Tuesday, December 13, 2016

Episode of 4ballUSA™

A character calls a meeting with his colleagues. Everyone at the meeting sets up their cell phone, or some other camera, to video-record themselves. Later all this material will be edited and digested down into an episode, or episodes.

The main character asks questions such as:

"Do you like basketball?"
"What you like most about basketball?"
"What style of basketball do you like the most?"
"How many billions of dollars does the NBA make every year?"
"Why is the NBA a monopoly?"
"How many players want to play in the NBA but are good enough to play in the NBA?"
"Why is it that almost no players have any ownership at all in the NBA?"
"What is the most popular sport on social media?"
"Do you remember the American basketball Association?"
"Do you remember Julius Irving, known as Dr. J?"
"Do you remember how they used to play basketball in the ABA?"
"Do you remember how many points they used to score per game in the ABA?"
"Do you remember Phi Slama Jama?"
"Do you know that Phi Slama Jama is now trademarked by the University of Houston?"
"Do you remember Magic Time basketball? The kind of basketball inspired by Magic Johnson?"
"Do you remember Showtime basketball?"
"Can any of you dunk a basketball?"
"Do any of you know any players that can dunk a basketball?"
"Do any of you know any great basketball players?"
"Do you know any great shooters?"

This show can use transitions between scenes that are made up of basketball plays. The show can use a shot of a basketball being passed into the camera as a transition. Players dunking can form the transitions. Players blocking shots can form the transitions. Players sinking three-pointers can make the transitions. A ball spinning on a finger can be used as the transition to begin, or between scenes. A player blocking a shot by pinning it to the backboard can be used as a transition. An alley-oop can be used as a transition. Pretty much any player can be used to create these transitions. Slow-motion shots of a basketball being dribbled can be used. All kinds of amazing camera work can be used to create transitions. The more talented the player the more creative these transitions can become.

A character needs to start asking people:
"Would you play 4-on-4, full-court basketball?"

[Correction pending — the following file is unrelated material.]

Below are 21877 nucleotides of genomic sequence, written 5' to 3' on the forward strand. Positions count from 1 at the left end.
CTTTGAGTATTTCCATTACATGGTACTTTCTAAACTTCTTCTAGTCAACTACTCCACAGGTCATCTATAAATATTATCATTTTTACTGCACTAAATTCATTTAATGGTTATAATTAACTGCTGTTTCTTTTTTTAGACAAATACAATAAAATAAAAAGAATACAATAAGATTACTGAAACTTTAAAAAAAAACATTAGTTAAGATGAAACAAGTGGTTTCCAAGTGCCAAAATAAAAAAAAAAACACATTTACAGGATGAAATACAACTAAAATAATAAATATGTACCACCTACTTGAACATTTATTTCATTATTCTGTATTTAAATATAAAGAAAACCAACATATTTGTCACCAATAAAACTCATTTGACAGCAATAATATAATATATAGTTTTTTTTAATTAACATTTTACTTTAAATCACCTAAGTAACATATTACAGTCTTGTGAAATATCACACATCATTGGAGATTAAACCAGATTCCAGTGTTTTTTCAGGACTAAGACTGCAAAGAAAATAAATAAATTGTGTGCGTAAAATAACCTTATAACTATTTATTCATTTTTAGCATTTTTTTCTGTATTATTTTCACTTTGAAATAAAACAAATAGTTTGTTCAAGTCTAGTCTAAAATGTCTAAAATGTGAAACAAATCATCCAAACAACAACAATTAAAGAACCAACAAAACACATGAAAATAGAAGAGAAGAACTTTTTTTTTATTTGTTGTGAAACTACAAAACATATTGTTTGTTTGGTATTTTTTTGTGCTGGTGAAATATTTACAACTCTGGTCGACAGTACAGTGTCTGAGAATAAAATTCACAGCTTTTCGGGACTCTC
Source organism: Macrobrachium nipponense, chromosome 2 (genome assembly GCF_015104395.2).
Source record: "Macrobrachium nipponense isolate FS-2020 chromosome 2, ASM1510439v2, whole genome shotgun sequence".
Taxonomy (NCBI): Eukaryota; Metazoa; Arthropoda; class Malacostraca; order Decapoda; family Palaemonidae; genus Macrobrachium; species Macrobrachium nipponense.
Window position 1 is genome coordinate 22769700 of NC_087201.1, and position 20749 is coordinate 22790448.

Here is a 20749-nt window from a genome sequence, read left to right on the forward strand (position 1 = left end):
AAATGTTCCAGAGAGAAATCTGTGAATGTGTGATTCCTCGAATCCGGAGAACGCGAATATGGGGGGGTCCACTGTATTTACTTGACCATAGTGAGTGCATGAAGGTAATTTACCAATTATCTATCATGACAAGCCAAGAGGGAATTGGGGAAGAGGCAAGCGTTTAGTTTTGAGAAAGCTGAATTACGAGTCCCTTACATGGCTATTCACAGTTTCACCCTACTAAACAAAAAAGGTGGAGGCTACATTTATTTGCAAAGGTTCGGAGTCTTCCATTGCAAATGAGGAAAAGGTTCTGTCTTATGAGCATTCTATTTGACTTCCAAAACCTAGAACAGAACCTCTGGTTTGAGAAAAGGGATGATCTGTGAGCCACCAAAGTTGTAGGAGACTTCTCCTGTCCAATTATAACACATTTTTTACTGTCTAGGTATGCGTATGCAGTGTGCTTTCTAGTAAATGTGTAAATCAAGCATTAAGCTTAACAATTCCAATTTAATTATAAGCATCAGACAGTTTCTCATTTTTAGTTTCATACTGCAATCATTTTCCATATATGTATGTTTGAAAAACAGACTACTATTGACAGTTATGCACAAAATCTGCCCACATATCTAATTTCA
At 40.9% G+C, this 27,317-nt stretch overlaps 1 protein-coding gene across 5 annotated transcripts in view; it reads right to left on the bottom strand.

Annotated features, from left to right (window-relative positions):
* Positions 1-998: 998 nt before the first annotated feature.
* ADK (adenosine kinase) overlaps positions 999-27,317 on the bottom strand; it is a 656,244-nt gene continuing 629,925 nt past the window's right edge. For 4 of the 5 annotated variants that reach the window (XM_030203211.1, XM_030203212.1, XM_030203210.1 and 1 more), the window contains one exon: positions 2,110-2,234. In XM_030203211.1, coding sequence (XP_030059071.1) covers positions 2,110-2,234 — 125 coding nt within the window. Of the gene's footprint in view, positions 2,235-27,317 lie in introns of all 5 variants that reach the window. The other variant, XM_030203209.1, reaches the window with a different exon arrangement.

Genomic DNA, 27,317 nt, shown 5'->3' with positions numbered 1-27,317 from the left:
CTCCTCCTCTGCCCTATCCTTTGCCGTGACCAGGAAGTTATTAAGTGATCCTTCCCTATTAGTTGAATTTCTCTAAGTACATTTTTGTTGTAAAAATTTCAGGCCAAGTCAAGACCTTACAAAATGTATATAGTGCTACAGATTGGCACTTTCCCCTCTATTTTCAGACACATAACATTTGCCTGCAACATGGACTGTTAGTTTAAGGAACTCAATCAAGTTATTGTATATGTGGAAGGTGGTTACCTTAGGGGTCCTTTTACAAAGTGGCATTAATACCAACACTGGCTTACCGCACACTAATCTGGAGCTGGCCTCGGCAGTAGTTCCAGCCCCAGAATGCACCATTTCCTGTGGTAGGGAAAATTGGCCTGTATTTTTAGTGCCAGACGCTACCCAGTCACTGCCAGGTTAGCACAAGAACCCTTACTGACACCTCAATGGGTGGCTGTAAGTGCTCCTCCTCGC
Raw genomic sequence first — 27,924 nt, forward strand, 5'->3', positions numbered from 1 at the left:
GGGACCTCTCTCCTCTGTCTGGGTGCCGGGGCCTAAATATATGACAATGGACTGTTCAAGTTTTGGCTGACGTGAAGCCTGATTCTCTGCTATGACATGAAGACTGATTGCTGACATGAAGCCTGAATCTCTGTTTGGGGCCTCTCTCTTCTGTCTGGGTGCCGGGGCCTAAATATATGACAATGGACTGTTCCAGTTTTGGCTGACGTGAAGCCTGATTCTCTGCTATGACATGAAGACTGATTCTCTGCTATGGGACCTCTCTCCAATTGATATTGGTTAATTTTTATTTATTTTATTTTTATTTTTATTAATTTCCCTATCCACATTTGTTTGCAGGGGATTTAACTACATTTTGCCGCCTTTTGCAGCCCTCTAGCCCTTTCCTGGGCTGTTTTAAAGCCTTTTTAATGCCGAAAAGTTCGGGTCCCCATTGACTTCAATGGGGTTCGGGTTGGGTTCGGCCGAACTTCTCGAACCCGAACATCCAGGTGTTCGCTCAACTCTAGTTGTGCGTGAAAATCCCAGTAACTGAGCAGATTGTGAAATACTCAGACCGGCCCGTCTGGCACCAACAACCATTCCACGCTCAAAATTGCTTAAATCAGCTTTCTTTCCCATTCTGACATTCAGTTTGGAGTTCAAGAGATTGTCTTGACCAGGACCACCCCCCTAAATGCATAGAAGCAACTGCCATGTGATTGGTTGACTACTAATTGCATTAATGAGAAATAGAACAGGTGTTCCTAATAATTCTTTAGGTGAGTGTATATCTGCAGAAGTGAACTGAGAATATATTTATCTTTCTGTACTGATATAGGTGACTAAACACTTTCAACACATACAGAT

It will be great to get reactions both positive, and, especially the negative ones! It will be very revealing what this character finds out. People are so brainwashed about playing 5-on-5 that 4-on-4, full-court will seem very strange at first. Some of the stuff people say will be TV gold.

The reality TV show could start off as a web video TV series. It's interesting that the most popular YouTube videos go in length from less than a minute to about 9 minutes. A 30 minute television show is usually about 22 minutes. A 60 minute television show is about 44 minutes. This means that if the scenes are edited to the proper length they can be perfect for a web TV series, a 30 minute television show, or a 60 minute television show.

A character calls a meeting and talks about Sabermetrics. The history of Sabermetrics is fascinating. It would be great to film the original inventor of Sabermetrics. It would be great to follow Sabermetrics from baseball, to the book about Sabermetrics, to the movie about Sabermetrics starring Brad Pitt.

Sabermetrics should also be followed to Darrell Morey. Darrell Morey graduated from Northwestern University. Darrell Morey is also now in charge of the Houston Rockets. He is using analytics to build basketball teams for the Houston Rockets. One of the characters should explore all of this and get it recorded.

The main character should drive the point home over and over again that there is an oversupply of great players today! There are all kinds of fantastic players that cannot play in the NBA. All of these players could play in a 4-on-4, full-court basketball league. This league could have far more highlights than the NBA. The 4-on-4, full-court basketball league could employ all kinds of basketball players that cannot find employment today!

One or more characters should go after sponsors:
They can go after a shoe company that can afford to be sponsored by the NBA.
They can go after clothing companies.
They can go after rich retired NBA players!
They can go after NBA players who want to be entrepreneurs.

One character creates a great scene, or scenes, by going to a basketball court. The court has players playing pickup basketball. Or perhaps players getting ready to play pickup basketball. He starts talking about playing 4-on-4, full-court basketball. There is all kinds of blowback! People think the character is crazy. People give all kinds of reasons why it can't be done. These become obstacles that become part of the story of 4-on-4, full-court basketball.

A character tries to pursue getting ABA highlights. He records the entire process. The same character tries to get NBA highlights, college basketball highlights, and high school basketball highlights. The process of pursuing these highlights all is recorded and becomes part of the show. If nothing else, this character should be able to achieve getting "street ball" highlights.

This essay is part of the continuing treatment for 4-on-4, full-court basketball as a web series, reality TV show, regular TV show, movie, or book, or any other form of entertainment in any media.

Copyright© 2016 Bradley R. Hennenfent, M.D. all rights reserved.

4ballUSA™ and 4ball™ and FourBall™ and FourBall™



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